MANSFIELD: The End of Wealth Privilege?

In America — as well as much of the rest of the world — great wealth (as well as fame) has always acted as a shield against prosecution for a wide variety of crimes. A truism is, “Rich people don’t go to jail.” That is, until Bill Cosby did the perp walk.

Cosby’s rape convictions are a direct result of the #MeToo Movement, which basically has said, “Enough is a goddamn enough!”

While the movement is still in its infancy, it has nonetheless already had a tremendous impact on the culture of treating women, and yes children too, as sexual commodities to be bought, sold and exploited at will by wealthy and powerful men, and often by some as lowly as a shift manager at a burger joint who assumes he has power over a female since he’s her boss.

But the world and culture are changing right before our very eyes. True, the indictments of Jeffery Epstein and R. Kelly are not going to immediately bring an end to sexual exploitation, but it’s a damn good start. While it’s true that sexual predators are slow learners, if the rich and famous are finally held accountable for their misdeeds, then the average guy — the trusted school teacher, the coach, the man of the cloth, and the auto mechanic — will eventually learn they can no longer act with impunity: there will be serious consequences.

The Epsteins and Kellys of the world have been allowed to act out as monsters without fear of censure or repercussions almost since the beginning of time. This goes all the way back to biblical times, when Old Testament prophets and potentates were allowed to objectify the female body. They could do this because of a sense of entitlement and ownership. Who was going to tell them “No, you can’t do that”? No one, since societies and institutions historically have been patriarchal in construct, and it could be argued that the Catholic Church would not be facing all of the scandals it has had to deal with over the last few decades if it had allowed women into the priesthood.

While all kinds of bullshit arguments have been put forth for not allowing women priests, it’s become increasingly clear the real reason is males want to continue their dominance, and part of that dominance has to do with them sticking their peckers wherever they want: into little boys, little girls — what’s the difference to the predator? As long as their victims are vulnerable and defenseless.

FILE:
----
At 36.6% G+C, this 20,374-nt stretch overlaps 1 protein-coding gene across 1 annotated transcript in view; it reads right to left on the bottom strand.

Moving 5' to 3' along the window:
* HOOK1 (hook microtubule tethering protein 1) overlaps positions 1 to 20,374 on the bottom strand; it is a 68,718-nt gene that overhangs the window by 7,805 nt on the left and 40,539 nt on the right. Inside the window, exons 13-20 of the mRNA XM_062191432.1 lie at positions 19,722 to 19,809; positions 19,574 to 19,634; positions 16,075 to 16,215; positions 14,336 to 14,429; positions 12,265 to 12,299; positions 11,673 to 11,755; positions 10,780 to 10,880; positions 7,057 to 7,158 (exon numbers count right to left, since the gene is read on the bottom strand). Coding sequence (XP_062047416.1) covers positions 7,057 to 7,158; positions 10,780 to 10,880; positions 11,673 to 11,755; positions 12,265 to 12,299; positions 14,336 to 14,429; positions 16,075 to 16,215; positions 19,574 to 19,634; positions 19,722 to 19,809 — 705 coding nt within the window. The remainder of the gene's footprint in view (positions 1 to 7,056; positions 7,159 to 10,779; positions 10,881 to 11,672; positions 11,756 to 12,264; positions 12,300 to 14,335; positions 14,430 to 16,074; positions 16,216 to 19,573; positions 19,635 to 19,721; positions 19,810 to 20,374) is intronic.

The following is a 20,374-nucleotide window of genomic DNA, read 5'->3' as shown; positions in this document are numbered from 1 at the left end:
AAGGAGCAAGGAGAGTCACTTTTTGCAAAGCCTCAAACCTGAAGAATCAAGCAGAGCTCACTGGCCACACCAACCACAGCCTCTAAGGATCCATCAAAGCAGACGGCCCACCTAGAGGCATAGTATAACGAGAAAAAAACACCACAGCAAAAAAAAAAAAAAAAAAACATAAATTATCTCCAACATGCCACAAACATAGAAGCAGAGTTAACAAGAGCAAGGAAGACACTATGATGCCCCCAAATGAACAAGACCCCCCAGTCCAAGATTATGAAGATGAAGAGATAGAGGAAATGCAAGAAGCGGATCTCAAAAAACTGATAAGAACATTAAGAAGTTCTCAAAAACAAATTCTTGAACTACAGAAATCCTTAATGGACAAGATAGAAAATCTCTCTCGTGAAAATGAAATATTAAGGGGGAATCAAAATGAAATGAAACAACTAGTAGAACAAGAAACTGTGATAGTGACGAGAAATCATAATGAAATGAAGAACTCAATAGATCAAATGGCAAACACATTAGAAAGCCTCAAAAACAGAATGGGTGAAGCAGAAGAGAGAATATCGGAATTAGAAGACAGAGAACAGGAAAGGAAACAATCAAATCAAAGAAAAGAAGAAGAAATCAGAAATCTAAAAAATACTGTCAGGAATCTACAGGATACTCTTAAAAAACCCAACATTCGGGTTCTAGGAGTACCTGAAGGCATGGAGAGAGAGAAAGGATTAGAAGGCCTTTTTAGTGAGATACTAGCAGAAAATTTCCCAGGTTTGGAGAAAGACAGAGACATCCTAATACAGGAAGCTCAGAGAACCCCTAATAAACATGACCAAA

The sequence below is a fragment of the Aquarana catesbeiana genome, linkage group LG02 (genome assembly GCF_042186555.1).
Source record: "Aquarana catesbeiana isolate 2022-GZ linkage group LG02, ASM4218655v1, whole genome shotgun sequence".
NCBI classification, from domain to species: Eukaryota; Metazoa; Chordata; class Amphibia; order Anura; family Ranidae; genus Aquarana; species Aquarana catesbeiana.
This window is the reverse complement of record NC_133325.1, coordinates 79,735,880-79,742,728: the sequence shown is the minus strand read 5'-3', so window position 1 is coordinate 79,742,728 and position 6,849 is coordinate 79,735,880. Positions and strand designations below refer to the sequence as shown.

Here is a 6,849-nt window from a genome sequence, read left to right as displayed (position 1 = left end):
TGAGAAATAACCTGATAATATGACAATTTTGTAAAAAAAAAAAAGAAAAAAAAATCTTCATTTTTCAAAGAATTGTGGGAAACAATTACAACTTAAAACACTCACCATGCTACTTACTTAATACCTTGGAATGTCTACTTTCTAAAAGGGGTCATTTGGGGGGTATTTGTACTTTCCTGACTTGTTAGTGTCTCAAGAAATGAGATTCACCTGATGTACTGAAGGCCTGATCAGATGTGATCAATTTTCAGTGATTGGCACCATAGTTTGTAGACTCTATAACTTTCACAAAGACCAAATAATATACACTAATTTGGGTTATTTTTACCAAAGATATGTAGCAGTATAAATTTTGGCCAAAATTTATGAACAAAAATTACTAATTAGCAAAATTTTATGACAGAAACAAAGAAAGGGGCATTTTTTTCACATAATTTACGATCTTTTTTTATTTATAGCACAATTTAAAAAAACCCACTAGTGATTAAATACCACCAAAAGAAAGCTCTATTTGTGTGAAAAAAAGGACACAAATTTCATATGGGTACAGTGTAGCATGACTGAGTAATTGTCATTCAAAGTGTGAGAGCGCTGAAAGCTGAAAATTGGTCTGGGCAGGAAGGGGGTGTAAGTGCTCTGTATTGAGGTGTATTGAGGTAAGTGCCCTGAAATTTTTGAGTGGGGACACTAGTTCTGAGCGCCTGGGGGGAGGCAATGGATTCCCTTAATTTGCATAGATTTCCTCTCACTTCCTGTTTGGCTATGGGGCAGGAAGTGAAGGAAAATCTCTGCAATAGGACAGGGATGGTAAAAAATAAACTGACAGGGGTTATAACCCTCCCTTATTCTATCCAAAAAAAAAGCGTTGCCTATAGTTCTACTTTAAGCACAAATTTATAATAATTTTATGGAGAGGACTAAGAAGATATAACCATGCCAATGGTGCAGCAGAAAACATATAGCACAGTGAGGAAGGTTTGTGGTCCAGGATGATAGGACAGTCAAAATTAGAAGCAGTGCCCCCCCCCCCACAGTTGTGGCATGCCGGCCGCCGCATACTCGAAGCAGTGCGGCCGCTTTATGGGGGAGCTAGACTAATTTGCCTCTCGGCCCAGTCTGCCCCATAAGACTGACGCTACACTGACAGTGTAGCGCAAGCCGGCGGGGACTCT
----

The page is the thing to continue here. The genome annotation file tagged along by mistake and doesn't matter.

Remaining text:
The fact that billionaire Epstein and functional illiterate Kelly are now in the custody of the U.S. Department of Justice doesn’t mean the nightmare of abuse is over. Even their convictions and lengthy prison sentences won’t deter all others from engaging in acts similar to the ones that will land these two behind bars for perhaps the rest of their lives — something I don’t agree with, by the way.

I believe the law (and prison sentences) should protect the public from harm. Once these monsters are in their 80s they will no longer be a threat to society, and therefore should be released to live out the rest of their lives among a family that still want them, if any exist.

I know that some people will make the wacky argument that they could still be a threat to women even in their 80s, but these folks are simply being punitive and mean-spirited in their thinking. Locking people up and throwing away the key is a conservative, right-wing position that I want no part of because it’s counterproductive. Sometimes the criminal justice system will find a way to acquit even a guilty individual if it is felt the punishment is too harsh.

By way of example, in the 1970s, New York State enacted draconian laws in response to gun violence. So what happened was, judges routinely found a way to toss out gun possession cases because they felt the punishments didn’t fit the crime. I know this from personal experience.

So while I want sexual predators removed from society to prevent them from inflicting harm, I think that turning our nation’s prisons into old folks’ homes simply because some people are hysterical, and in their own way, just as brutal as the perpetrators of sex crimes is nonsense. When sentences are unfair, it’s usually a person of color that bears the brunt of society’s overreaction.

From CoolCleveland correspondent Mansfield B. Frazier Frazier’s From Behind The Wall: Commentary on Crime, Punishment, Race and the Underclass by a Prison Inmate is available in hardback. Snag your copy and have it signed by the author at http://NeighborhoodSolutionsInc.

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